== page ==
Last spring I found out about my daughter’s latest crush. No big deal, she’d had crushes before, it’s just part of growing up. Then, right after her fourteenth birthday, BOOM! The crush liked her too. That revelation floored me. I hadn’t been ready for the liking back part.
What to do? How to help? I’d been preparing for this moment since she was 8. I’d read books, talked to friends, actively pursued information on the topic. After all this research I’d come to the conclusion that Queen Bees and Wannabes by Rosalind Wiseman was worth a spot on my bookshelf. It’s been my go to reference ever since.
With the help of that book I had put all these guidelines and rules in place to help her when the time came. Actually we’d had several discussions so my daughter already knew them, but I thought I had more time.
I should have known better, nothing every works on a designated timeline, at least not when it comes to human nature. This revelation left me scrambling to implement the guidelines in more tangible ways, but before I could do that, I needed to get her father on board. That was the hard sell and I knew it. No father wants to see their fourteen year old little girl liking some boy. It causes them to revert back to their own emotions and feelings from adolescents, then they freak out.
Several conversations later dad was reluctantly on board; now for the implementation piece. How to go about it? My opportunity came because of a small skirmish with friends which led to my daughter being unceremoniously uninvited to a birthday party. It was actually my husband’s idea believe it or not, but we told our daughter that she could host a movie night during that birthday party, inviting the other girls who had been uninvited and a few boys, including the new crush.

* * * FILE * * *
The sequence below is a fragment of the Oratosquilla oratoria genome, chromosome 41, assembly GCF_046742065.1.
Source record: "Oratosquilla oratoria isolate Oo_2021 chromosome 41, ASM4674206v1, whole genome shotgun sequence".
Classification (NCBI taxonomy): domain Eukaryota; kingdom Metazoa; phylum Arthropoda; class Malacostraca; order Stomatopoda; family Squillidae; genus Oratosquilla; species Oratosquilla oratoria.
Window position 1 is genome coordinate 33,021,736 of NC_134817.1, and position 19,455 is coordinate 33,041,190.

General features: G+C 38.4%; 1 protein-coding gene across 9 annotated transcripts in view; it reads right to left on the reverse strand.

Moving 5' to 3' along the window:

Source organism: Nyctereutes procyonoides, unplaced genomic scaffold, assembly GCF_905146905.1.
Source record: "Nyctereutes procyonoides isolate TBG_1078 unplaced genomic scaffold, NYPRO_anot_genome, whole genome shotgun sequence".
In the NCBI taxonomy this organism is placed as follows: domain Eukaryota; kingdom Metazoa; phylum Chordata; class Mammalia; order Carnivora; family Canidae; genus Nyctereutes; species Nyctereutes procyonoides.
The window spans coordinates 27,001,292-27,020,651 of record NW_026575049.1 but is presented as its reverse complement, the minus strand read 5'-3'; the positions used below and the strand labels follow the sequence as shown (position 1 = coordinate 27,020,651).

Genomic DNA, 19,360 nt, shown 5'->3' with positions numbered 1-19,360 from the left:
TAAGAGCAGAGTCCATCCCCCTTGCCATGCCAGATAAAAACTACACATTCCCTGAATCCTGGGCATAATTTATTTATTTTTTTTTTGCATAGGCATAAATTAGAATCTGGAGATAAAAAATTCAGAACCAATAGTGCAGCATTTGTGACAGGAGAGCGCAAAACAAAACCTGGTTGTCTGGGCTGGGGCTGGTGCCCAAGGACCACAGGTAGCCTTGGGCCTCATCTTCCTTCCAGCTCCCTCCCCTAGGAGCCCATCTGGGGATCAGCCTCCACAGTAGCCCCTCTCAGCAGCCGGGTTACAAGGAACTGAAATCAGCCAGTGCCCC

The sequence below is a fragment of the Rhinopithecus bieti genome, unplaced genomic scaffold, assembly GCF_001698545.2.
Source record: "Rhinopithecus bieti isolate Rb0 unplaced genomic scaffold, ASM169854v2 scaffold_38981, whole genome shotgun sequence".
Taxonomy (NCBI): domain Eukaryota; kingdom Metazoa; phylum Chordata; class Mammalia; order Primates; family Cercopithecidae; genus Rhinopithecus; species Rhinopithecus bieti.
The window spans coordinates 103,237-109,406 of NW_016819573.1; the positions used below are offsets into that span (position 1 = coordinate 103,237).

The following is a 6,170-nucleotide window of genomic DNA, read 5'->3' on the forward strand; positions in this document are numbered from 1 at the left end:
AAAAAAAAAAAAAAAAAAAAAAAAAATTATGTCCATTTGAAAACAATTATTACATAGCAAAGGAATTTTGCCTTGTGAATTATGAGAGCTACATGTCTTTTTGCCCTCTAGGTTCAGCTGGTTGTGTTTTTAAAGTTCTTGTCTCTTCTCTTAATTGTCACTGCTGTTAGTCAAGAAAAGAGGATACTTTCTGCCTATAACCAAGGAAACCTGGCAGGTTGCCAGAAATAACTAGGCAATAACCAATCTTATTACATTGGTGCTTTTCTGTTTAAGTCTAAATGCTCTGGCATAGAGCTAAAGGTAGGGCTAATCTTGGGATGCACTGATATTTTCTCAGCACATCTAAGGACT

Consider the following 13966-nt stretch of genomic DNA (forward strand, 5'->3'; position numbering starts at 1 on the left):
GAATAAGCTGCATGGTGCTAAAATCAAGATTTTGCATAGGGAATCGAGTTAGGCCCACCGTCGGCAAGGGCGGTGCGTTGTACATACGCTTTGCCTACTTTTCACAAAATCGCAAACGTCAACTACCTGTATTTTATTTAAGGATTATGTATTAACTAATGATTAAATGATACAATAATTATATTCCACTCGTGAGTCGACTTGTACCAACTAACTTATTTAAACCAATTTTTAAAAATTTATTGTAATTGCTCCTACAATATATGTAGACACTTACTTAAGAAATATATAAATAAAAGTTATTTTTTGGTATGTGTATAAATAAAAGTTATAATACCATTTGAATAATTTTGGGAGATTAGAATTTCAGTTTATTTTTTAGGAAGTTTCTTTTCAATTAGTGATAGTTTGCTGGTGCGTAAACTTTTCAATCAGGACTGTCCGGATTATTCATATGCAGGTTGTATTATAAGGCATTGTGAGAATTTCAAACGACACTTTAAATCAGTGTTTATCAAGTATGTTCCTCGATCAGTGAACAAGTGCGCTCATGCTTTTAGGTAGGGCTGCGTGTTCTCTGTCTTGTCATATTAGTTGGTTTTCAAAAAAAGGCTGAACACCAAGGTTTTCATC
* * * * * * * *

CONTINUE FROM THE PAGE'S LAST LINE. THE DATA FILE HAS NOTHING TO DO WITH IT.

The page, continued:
She was excited. So was I. It would give my daughter a chance to hang out with her crush, and it would give me a chance to get to know her friends and the young man in question just a little better. It seemed like a win-win all around.
The glitch in my plan came when the movie night got moved from the Saturday of said birthday party, to the Friday preceding it. With that change also came a change in venue. It would now be at the crush’s house and not mine.
Whoa! Whoa! Whoa! This was not what I’d agreed to at all! What to do? I wasn’t comfortable letting her go to the crush’s house not really knowing the parents. Would my daughter remember her guidelines? Would the parents be as on top of things as I planned to be? The uneasiness of this sent me running back to my books, frantically searching for the answer.
Then one evening I had an epiphany…reiterate guidelines to my daughter, stressing the importance of following them for her comfort level and mine, and set up a coffee meeting with the crush’s Mom BEFORE allowing this movie night to proceed.
I had it all mapped out in my mind. I would meet with the Mom, talk to her, find out a little about the family, tell her my daughter’s guidelines so she knew where I stood on the fourteen year old dating scene, and if all went well, give consent for my daughter to go to the movie night. I went to sleep peaceful in the knowledge that I had a plan of action.